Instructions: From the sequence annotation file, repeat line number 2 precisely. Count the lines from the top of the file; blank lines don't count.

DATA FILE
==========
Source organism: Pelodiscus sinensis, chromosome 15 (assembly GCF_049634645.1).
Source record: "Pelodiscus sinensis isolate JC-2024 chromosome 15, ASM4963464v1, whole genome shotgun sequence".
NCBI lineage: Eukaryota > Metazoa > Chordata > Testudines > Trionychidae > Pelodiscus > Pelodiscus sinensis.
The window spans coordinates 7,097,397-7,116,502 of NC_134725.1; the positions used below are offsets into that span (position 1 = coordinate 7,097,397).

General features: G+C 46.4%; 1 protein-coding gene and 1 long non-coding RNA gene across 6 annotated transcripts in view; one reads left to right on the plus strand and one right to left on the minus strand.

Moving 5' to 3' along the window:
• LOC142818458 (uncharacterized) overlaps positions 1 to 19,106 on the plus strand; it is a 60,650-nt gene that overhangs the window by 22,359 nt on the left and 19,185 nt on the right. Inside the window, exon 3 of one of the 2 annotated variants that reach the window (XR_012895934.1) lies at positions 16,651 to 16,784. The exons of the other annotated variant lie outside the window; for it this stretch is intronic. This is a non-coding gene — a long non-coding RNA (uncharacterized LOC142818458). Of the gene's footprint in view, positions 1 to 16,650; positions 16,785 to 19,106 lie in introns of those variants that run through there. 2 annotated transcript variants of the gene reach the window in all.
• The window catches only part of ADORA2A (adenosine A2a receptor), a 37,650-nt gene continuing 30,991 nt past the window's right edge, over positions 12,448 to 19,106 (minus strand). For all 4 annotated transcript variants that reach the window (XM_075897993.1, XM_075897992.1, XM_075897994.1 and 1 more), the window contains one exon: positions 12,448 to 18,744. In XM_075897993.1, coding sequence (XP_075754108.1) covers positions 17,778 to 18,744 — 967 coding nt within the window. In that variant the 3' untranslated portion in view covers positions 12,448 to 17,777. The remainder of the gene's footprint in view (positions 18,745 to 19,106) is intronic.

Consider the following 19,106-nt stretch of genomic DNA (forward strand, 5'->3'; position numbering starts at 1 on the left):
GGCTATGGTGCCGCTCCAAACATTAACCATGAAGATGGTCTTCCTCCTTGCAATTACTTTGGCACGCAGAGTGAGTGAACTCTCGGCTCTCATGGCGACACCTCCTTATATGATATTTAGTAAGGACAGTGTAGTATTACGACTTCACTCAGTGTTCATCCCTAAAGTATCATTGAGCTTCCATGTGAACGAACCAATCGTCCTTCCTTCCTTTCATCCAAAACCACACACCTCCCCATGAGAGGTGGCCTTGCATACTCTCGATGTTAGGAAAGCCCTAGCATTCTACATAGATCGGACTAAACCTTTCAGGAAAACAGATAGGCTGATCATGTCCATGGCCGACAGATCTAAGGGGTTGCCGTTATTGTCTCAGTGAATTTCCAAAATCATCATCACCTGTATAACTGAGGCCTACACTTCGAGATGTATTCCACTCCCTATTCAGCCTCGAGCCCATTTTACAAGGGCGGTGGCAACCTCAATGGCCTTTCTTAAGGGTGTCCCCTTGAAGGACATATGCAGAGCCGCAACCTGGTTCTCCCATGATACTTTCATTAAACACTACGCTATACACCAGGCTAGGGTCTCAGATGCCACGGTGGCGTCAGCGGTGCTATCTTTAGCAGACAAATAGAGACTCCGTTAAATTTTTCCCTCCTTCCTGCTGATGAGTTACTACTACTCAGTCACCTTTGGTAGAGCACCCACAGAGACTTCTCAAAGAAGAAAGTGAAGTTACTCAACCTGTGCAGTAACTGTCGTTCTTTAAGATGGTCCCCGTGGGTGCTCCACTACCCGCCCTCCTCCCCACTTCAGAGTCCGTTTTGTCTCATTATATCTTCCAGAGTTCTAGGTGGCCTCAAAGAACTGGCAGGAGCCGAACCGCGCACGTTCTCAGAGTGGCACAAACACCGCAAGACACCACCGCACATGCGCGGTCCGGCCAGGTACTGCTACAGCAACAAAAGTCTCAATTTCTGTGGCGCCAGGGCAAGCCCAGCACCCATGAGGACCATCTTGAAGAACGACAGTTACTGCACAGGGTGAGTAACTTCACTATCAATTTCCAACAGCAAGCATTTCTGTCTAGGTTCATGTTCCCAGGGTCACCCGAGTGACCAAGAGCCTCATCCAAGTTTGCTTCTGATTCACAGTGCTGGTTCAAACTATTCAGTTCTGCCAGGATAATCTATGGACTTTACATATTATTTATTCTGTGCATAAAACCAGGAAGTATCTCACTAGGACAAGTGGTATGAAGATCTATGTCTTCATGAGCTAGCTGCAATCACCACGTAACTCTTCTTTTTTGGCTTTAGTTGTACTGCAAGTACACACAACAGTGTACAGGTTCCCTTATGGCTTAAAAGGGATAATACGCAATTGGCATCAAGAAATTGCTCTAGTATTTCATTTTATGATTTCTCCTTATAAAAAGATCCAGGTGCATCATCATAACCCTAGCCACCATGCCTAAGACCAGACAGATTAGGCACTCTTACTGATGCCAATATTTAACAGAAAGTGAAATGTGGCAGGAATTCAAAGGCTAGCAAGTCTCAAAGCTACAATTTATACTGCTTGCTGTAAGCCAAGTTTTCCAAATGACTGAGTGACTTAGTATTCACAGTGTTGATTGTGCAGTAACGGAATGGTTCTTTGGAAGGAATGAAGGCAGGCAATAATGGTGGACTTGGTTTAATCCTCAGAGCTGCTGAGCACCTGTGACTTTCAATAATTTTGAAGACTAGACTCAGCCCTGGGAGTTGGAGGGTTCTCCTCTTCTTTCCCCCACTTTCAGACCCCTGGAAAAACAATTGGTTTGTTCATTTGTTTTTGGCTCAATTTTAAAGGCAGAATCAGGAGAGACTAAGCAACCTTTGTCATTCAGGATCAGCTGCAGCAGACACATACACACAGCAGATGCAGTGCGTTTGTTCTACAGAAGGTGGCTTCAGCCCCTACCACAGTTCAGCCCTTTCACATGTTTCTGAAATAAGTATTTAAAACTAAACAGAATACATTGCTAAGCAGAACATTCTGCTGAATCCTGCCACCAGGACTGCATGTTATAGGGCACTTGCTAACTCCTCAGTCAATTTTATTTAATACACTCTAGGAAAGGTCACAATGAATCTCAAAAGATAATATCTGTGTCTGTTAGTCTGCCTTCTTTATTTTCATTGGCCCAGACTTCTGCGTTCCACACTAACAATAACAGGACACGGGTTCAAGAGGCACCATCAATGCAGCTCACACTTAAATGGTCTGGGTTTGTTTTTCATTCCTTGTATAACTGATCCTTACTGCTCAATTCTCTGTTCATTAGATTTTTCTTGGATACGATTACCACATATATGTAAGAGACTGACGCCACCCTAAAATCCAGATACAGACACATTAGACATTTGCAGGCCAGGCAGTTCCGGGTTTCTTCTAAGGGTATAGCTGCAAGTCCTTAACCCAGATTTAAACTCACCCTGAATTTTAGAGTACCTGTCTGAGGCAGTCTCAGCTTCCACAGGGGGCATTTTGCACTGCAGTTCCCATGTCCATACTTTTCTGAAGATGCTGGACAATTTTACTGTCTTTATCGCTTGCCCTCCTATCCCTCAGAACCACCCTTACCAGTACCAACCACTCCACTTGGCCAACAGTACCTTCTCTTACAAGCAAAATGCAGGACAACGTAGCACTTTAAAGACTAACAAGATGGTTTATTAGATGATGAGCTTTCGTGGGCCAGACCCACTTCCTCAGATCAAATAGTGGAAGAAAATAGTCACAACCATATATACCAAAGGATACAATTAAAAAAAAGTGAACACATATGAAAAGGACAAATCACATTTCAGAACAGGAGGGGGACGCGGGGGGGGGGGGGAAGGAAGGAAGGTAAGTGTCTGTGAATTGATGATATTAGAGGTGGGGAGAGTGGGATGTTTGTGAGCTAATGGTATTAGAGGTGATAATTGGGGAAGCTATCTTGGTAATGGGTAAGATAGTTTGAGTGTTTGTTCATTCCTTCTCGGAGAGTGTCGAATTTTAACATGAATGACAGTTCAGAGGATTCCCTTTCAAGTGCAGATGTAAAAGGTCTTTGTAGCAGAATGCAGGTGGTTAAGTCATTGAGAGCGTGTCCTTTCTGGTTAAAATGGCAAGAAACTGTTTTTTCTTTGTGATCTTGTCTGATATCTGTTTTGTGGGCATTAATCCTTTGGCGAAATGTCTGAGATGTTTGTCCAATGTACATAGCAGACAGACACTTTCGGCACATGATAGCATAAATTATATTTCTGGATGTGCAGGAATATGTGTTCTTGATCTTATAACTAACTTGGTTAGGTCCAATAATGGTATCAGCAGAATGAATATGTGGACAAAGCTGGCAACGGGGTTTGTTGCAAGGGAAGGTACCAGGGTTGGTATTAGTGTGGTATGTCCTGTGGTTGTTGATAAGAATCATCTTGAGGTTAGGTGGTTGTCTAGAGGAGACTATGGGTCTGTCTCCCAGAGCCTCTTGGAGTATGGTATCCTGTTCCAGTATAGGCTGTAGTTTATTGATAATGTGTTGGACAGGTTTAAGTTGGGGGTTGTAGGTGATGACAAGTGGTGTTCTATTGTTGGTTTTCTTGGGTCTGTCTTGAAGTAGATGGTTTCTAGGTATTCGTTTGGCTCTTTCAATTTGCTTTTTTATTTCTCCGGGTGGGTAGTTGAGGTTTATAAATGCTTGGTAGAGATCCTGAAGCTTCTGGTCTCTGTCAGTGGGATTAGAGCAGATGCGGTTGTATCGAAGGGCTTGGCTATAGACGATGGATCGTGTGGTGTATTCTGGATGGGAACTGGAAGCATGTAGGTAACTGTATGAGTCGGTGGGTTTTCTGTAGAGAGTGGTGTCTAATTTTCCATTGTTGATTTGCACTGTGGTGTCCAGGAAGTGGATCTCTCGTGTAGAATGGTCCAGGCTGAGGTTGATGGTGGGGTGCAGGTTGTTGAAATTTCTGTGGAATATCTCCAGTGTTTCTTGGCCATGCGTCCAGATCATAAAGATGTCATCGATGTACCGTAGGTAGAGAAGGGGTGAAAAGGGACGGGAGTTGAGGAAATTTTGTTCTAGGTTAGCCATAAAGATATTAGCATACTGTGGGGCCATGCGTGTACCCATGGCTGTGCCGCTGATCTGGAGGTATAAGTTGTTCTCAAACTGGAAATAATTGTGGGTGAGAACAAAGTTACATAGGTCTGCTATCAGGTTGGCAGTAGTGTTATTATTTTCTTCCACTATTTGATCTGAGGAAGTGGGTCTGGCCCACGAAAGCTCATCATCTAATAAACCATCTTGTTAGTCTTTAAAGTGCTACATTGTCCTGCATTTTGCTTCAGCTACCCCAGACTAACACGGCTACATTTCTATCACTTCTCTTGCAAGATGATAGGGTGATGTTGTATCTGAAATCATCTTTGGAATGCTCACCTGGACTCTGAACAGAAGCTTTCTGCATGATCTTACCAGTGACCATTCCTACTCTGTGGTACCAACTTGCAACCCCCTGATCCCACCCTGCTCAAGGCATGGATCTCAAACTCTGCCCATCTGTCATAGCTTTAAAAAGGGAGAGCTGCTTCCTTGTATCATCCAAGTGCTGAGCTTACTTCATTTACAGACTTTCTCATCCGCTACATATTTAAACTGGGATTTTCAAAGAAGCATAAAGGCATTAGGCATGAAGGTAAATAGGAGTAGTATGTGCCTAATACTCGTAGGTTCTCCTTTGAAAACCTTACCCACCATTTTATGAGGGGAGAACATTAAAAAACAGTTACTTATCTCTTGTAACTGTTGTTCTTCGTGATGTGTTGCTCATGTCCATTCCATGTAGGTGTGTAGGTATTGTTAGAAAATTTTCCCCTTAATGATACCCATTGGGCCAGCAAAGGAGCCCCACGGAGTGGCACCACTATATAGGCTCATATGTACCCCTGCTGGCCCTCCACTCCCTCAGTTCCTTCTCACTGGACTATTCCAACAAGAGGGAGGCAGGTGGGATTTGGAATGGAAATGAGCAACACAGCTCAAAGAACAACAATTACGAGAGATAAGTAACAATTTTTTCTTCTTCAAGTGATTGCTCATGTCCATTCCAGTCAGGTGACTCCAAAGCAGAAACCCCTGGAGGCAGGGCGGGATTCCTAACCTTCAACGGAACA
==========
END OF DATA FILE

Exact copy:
Source record: "Pelodiscus sinensis isolate JC-2024 chromosome 15, ASM4963464v1, whole genome shotgun sequence".